Let’s have full disclosure before I get any further: time is an illusion, the last day of NaNo doubly so. You can prepare your time in advance, and still end up needing to go full-speed on the last day. My November 2017 experience goes as follows: on target for days 1-3, and then behind until day 30. I won, but only after squeezing out over 6000 words on the last day.
It’s that experience I want to write about here. All the planning in the world to have time to write doesn’t count for shit the moment day 1 rolls around and something comes up out of the blue. For me, it’s conventions. And a birthday. And I don’t even know what. I didn’t write for ten days out of thirty because of (a) other commitments and (b) laziness.
Basic Time Management
- Before the month starts, block off the days you know you’ll get nothing done. (Days, weekends, weeks…) Don’t kid yourself that on the day you’ve arranged to meet three different people you’re going to have time and energy to write afterwards.
- When that’s done, block off times in the day that you can write. If you think you can write 1667 words in an hour, give yourself two hours to write and aim to stick to your hourly goal.
- Give yourself more time in the month to write than you think you need. Something is going to come up, or you’ll write less than you thought you would. It happens.
Let’s be real: I can do everything above and still not have enough time if I stuck to just writing at my computer like I grew up doing. Here’s how I finished my 50K in only 20 days in November:
Learn to write anywhere.
If that means bringing your computer with you everywhere, do that. But what about the bus? What about the few minutes in the office before the working day, when you can’t just whip out your laptop and start writing?
This isn’t just about the mentality of writing in public, which is a whole thing in itself. This is about learning to write through devices you wouldn’t normally be comfortable with. The majority of my November novel was written using my phone. I started with a Bluetooth keyboard, but the set up was taking too much time. So I ditched it.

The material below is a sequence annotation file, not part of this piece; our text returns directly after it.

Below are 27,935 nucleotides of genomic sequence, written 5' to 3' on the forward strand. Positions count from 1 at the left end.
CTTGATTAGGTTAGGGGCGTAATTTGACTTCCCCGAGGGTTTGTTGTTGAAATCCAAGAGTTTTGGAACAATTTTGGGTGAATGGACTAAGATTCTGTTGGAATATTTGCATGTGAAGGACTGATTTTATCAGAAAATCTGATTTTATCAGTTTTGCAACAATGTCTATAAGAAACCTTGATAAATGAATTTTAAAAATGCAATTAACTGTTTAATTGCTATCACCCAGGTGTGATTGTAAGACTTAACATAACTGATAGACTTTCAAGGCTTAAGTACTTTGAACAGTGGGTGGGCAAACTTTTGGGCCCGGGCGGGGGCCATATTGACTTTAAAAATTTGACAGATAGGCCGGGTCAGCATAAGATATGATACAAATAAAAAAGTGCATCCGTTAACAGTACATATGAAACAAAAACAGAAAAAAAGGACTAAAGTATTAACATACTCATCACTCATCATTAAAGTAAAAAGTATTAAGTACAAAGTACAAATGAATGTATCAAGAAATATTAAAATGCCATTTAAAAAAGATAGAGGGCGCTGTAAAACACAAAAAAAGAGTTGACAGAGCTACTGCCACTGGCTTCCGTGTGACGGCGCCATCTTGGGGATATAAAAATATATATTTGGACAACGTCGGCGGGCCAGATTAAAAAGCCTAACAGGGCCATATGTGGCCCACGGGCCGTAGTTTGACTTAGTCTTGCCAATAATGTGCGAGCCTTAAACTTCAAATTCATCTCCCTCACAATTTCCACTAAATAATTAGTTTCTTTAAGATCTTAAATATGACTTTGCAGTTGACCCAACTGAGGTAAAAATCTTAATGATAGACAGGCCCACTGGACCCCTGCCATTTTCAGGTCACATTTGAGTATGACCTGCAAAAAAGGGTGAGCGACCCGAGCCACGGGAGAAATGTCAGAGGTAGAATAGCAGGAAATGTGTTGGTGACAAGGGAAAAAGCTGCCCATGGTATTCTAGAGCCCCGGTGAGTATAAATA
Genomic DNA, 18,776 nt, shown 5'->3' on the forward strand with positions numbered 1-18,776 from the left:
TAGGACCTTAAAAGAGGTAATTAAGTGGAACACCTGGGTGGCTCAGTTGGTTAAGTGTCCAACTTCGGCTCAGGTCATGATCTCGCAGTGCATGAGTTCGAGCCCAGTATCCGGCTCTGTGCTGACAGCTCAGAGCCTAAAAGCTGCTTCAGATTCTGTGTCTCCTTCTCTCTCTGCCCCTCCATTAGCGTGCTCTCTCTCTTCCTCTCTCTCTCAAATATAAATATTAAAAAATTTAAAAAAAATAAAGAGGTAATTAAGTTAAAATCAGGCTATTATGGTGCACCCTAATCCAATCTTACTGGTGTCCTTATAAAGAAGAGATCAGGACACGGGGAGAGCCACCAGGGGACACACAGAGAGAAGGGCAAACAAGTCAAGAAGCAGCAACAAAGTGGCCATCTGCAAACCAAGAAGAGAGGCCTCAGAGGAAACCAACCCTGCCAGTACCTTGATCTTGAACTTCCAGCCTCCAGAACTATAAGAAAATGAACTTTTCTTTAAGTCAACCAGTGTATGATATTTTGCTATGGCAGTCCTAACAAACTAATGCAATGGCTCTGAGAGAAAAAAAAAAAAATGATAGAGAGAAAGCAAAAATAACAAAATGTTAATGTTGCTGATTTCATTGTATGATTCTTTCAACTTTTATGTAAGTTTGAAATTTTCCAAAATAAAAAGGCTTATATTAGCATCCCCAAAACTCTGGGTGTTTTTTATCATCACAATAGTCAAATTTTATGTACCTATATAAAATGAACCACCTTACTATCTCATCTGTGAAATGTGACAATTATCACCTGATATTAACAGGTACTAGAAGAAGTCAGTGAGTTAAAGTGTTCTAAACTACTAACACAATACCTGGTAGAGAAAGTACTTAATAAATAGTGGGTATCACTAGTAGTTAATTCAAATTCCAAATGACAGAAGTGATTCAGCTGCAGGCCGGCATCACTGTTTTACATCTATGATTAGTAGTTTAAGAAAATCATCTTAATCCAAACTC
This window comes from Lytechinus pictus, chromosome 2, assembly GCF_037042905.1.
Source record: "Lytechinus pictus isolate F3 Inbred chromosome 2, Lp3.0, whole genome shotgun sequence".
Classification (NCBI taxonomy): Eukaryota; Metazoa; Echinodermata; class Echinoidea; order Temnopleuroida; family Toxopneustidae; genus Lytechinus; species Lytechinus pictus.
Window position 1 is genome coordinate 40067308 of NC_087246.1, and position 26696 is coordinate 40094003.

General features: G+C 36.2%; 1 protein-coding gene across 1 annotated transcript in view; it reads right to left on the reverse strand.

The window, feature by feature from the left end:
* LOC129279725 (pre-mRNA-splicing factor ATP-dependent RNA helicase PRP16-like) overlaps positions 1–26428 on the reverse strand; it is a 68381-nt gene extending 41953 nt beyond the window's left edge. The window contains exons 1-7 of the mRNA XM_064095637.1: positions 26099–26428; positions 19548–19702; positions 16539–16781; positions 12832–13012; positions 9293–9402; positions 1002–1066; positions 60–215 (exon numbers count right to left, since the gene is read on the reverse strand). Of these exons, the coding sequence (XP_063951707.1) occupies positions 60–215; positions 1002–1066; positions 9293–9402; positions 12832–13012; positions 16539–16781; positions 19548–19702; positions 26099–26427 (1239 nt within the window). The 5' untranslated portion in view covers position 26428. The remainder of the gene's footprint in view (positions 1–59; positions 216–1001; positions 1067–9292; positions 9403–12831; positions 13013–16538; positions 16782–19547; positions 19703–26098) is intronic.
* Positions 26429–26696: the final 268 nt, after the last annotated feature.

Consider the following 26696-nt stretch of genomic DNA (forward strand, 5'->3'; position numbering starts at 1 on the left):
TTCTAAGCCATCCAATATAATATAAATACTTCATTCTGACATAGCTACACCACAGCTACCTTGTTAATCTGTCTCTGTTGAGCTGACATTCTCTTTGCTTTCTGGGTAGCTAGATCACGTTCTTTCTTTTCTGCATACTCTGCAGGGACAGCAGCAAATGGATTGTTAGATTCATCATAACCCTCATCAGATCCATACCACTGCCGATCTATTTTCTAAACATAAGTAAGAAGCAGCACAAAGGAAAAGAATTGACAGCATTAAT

I wrote almost exclusively using the touchscreen keyboard on my smart phone.
Google Docs was a Godsend. Mobile writing is so much easier when you can just close an app and it’s saved. (I would recommend downloading your files every night or two, though, onto a separate device, for safety.) It also meant being able to jump from my phone to my laptop seamlessly.
On the last day of NaNo 2017, I wrote on my phone on the journey to and from work, and on my lunch break. A total of almost three hours, all counted up. Then I switched to my laptop when I got home. I didn’t miss a meal, I stopped to make tea a couple of times, and managed to finish a few hours before midnight. Because I could write in public, and write on my phone. I couldn’t do that in October, let me tell you.
My April novel is supposedly more conventional than my November novel. For a start, it won’t be in 120+ pieces. But I’m also faced with a few events. I’m losing two weekends straight off the bat, and one evening to a midnight screening. (Avengers Infinity War – worth it!) All things considered, I’m down a about 6/7 days before I even get started. I’m looking at about 42 hours to write 50K, which is doable. I’m also, most likely, underestimating how much time I’ll have each day. But with bus journeys, I’m guaranteed a couple of hours each day I’m in work.
One thing I have to do before I get in NaNoWriMo is clear myself of other deadlines. I can’t manage comics at the same time as I’m trying to write a lot. I can’t busy myself with recording videos on the days I need to write. This might mean recording several videos in one go. It might also mean just not having a video ready.
All I know is, I can plan my time to the minute, and it still won’t work out the way I want it to. That’s life. That’s NaNoWriMo.